10 cm houfnice vz. 30 (howitzer)

10 cm houfnice vz. 30
Baterie 10cm houfnic vz. 30.jpg
Place of originCzechoslovakia
Service history
In service1930-1945
Used by Czechoslovakia
 Nazi Germany
Slovak Republic (1939–1945) Slovakia
WarsWorld War II
Production history
MassCombat: 1,766 kg (3,893 lb)
Travel: 3,077 kg (6,784 lb)
Barrel length2.5 m (8 ft 2 in) L/25[1]

Shell weight16 kg (35 lb)
Caliber100 mm (3.94 in)
Carriagebox trail
Elevation-8° to +80°
Rate of fire6-8 rpm
Muzzle velocity430 m/s (1,411 ft/s)
Maximum firing range10.6 km (6.6 mi)[1]

The 10 cm houfnice vz. 30 (howitzer model 30) was a Czechoslovak howitzer used in the Second World War. The 158 weapons captured after the German invasion of Czechoslovakia in March 1939 were taken into Wehrmacht service as the 10 cm leFH 30(t). It was used by a variety of German units during World War II, including II. and III./SS-Artillerie-Abteilung 3 between 1939 and 1940[2] and SS-Artillerie-Abteilung 51 during 1941.[3] 30 served with the Slovak Army.[4]

Design and history[]

It was modified from an earlier Skoda design, the 10 cm houfnice vz. 28, that attempted to combine the field and mountain gun roles into one weapon. The Czechoslovak army decided to adopt it to replace their plethora of aged Austro-Hungarian field guns. They replaced the wheels with modern rubber-tired wheels, but curiously chose to retain the crewman's seat on the Gun shield. It used the same carriage as the 8 cm kanon vz. 30 that could break down into three pieces for transport . It fired a 16 kilograms (35 lb) shell.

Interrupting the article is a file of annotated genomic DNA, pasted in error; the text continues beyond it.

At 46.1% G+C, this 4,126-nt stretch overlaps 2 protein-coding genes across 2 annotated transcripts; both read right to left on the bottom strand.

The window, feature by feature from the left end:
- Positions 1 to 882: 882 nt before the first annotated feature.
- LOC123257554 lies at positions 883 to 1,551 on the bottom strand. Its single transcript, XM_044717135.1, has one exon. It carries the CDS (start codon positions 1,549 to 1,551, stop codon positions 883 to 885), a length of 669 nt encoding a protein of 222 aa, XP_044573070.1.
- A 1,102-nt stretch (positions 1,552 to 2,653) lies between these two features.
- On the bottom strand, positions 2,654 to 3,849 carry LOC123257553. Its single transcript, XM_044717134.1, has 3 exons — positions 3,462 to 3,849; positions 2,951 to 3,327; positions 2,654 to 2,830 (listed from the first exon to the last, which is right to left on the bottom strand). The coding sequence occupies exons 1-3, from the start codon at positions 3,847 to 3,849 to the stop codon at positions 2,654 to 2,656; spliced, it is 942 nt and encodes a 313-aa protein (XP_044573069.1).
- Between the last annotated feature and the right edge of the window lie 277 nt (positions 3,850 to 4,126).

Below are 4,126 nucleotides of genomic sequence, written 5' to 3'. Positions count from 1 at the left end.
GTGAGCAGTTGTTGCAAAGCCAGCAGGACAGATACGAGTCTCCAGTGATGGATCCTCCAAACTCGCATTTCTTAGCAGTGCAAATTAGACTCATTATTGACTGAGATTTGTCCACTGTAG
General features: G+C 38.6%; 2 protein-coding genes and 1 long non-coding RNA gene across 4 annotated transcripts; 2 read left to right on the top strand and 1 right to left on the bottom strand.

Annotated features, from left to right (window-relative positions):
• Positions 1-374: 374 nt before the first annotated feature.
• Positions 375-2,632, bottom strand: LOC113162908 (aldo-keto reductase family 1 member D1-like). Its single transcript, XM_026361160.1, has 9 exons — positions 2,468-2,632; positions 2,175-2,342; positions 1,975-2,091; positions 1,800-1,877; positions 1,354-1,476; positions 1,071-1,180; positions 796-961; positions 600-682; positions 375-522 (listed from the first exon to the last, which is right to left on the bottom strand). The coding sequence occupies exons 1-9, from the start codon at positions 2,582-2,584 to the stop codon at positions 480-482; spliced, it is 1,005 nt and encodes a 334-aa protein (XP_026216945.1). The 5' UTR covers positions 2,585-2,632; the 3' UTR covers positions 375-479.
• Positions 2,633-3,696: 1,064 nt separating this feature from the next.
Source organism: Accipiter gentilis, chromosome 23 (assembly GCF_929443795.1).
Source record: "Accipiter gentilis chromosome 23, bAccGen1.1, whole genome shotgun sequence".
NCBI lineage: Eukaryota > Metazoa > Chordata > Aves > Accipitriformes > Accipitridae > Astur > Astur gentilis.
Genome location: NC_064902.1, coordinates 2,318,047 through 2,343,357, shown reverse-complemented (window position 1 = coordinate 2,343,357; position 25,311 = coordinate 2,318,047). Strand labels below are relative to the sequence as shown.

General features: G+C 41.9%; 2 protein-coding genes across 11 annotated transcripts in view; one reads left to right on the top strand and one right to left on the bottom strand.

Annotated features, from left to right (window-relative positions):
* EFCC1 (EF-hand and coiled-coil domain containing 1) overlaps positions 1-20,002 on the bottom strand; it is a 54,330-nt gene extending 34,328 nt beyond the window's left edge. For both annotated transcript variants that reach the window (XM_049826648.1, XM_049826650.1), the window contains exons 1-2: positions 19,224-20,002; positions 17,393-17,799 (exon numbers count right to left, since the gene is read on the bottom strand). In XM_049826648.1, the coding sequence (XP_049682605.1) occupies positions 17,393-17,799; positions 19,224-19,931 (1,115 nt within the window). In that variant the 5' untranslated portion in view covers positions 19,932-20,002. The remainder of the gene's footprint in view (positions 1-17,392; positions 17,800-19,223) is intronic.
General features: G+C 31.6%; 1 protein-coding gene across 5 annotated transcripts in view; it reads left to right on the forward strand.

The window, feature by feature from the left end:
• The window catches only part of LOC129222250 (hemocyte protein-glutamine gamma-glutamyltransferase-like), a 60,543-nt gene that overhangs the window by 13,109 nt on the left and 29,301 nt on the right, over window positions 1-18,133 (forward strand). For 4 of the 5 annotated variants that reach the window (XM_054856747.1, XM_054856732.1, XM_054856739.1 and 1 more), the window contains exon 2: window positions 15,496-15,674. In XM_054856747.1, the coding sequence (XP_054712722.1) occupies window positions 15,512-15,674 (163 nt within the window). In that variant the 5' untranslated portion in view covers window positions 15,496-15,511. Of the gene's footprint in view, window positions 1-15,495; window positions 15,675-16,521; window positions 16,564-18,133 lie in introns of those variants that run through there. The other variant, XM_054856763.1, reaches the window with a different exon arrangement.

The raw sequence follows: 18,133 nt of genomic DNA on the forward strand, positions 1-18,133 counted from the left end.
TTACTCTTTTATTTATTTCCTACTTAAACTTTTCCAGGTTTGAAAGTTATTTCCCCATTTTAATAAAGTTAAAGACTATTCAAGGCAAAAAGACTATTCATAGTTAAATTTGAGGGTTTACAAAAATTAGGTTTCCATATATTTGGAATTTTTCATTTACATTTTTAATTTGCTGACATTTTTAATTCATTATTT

Romania purchased a total of 500 pieces, 248 from Czechoslovakia in the mid-1930s and 252 from Germany in 1940–1941. Romania was not able to produce the whole piece by itself, but its Astra Works did manage to produce the gun barrel. Gun barrels of 100 mm were produced by Astra during the war for the replacement of damaged/worn-out barrels.[5]


  1. ^ a b c Chamberlain, Peter (1975). Light and medium field artillery. Gander, Terry. New York: Arco. p. 12. ISBN 0668038209. OCLC 2067331.
  2. ^ Niehorster, Leo W. G. German World War II Organizational Series, Vol. 2/II: Mechanized GHQ units and Waffen-SS Formations (10 May 1940), 1990
  3. ^ Niehorster, Leo W. G. German World War II Organizational Series, Vol. 3/II: Mechanized GHQ units and Waffen-SS Formations (22 June 1941), 1992
  4. ^ Kliment and Nakládal, p. 122
  5. ^ Mark Axworthy, London: Arms and Armour, 1995, Third Axis, Fourth Ally: Romanian Armed Forces in the European War, 1941–1945, p. 29


External links[]